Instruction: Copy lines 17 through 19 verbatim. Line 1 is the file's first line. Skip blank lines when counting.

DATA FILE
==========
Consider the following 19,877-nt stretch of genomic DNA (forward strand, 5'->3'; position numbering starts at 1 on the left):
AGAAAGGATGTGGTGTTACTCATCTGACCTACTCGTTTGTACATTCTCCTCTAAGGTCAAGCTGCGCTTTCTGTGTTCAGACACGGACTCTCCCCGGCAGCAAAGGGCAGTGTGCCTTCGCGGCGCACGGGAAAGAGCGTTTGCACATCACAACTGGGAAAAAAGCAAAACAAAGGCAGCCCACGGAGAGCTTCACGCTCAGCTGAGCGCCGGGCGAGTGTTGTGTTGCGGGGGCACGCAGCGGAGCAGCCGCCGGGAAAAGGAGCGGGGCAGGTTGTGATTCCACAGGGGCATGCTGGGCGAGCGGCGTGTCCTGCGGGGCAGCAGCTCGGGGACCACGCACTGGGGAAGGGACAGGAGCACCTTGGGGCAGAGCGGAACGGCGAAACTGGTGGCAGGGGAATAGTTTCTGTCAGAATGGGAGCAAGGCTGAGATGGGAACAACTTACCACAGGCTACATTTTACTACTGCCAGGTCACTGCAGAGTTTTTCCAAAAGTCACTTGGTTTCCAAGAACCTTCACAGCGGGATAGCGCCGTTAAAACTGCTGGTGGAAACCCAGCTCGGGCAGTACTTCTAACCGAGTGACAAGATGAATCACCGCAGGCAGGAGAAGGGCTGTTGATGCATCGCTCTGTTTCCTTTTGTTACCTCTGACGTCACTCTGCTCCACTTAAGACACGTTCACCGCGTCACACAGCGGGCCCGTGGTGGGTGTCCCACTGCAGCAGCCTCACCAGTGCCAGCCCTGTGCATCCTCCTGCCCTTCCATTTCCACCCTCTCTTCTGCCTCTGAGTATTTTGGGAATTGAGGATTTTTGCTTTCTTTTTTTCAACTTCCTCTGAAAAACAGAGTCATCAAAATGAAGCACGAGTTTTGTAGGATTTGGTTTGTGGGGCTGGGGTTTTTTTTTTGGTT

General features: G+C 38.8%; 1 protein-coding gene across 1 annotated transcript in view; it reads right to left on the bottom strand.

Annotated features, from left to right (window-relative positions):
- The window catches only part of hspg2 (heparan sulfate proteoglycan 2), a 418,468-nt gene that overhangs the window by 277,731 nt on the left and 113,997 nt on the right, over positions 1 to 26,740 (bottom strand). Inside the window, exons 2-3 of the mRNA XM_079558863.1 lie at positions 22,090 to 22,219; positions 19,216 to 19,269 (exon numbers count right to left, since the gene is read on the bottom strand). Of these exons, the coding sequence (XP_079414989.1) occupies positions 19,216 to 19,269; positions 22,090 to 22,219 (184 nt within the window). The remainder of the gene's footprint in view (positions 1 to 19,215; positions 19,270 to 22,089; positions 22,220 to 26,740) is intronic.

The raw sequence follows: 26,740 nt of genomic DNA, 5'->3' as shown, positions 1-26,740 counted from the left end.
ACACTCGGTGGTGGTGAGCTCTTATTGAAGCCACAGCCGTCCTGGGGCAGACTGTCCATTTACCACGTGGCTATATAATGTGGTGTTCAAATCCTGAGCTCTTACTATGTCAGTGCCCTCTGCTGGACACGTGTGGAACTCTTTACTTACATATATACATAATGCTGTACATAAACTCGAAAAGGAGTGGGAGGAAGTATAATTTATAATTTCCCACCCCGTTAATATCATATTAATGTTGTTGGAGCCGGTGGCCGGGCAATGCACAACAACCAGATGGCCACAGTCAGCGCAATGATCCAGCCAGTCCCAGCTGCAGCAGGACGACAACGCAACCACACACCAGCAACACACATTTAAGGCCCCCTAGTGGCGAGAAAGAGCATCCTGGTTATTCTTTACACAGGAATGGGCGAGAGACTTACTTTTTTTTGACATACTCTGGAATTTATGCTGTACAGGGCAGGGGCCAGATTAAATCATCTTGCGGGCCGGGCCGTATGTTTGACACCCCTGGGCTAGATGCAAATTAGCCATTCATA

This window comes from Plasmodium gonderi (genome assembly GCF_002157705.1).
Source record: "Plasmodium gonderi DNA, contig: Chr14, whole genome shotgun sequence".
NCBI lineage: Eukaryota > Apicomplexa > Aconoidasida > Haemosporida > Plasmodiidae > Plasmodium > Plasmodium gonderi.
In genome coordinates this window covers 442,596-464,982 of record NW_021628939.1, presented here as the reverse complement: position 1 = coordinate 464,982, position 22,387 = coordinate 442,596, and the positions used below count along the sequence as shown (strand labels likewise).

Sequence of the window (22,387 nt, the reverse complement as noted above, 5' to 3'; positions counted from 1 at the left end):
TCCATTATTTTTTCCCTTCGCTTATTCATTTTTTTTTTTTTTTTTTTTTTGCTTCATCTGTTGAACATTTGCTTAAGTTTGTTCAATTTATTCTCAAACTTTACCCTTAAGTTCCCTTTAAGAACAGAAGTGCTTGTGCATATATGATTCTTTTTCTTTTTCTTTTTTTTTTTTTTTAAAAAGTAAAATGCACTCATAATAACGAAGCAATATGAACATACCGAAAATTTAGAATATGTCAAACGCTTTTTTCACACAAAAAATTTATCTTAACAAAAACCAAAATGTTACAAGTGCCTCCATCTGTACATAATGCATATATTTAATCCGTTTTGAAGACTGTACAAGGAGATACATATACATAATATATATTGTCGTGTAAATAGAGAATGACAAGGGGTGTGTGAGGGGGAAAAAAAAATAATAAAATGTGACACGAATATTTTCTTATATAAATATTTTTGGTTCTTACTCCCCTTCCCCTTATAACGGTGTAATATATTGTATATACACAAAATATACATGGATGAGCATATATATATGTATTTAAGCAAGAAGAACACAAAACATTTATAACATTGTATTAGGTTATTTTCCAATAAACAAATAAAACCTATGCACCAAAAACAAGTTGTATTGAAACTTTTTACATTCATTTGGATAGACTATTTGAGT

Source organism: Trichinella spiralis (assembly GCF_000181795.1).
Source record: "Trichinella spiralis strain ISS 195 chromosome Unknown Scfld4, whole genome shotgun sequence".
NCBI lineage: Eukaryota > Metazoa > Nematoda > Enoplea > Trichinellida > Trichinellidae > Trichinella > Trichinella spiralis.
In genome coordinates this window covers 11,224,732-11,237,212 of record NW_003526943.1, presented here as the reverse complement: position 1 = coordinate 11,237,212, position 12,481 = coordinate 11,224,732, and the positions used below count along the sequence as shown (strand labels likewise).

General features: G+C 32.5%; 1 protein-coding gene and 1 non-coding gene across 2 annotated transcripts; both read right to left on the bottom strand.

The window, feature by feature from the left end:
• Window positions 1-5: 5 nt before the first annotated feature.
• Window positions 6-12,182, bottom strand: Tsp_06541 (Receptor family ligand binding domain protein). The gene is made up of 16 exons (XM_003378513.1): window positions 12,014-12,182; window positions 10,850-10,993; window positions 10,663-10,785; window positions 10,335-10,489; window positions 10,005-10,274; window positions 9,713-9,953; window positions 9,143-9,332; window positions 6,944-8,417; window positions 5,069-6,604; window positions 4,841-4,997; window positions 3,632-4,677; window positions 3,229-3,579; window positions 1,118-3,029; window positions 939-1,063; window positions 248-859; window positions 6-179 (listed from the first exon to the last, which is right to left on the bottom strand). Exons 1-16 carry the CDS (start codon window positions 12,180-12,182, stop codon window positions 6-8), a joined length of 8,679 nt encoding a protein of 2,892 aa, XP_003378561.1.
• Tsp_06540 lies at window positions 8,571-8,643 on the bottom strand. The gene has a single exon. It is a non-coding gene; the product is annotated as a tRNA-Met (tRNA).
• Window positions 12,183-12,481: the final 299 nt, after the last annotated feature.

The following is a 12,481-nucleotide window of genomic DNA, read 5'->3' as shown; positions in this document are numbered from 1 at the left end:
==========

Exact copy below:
In genome coordinates this window covers 11,224,732-11,237,212 of record NW_003526943.1, presented here as the reverse complement: position 1 = coordinate 11,237,212, position 12,481 = coordinate 11,224,732, and the positions used below count along the sequence as shown (strand labels likewise).

General features: G+C 32.5%; 1 protein-coding gene and 1 non-coding gene across 2 annotated transcripts; both read right to left on the bottom strand.

The window, feature by feature from the left end: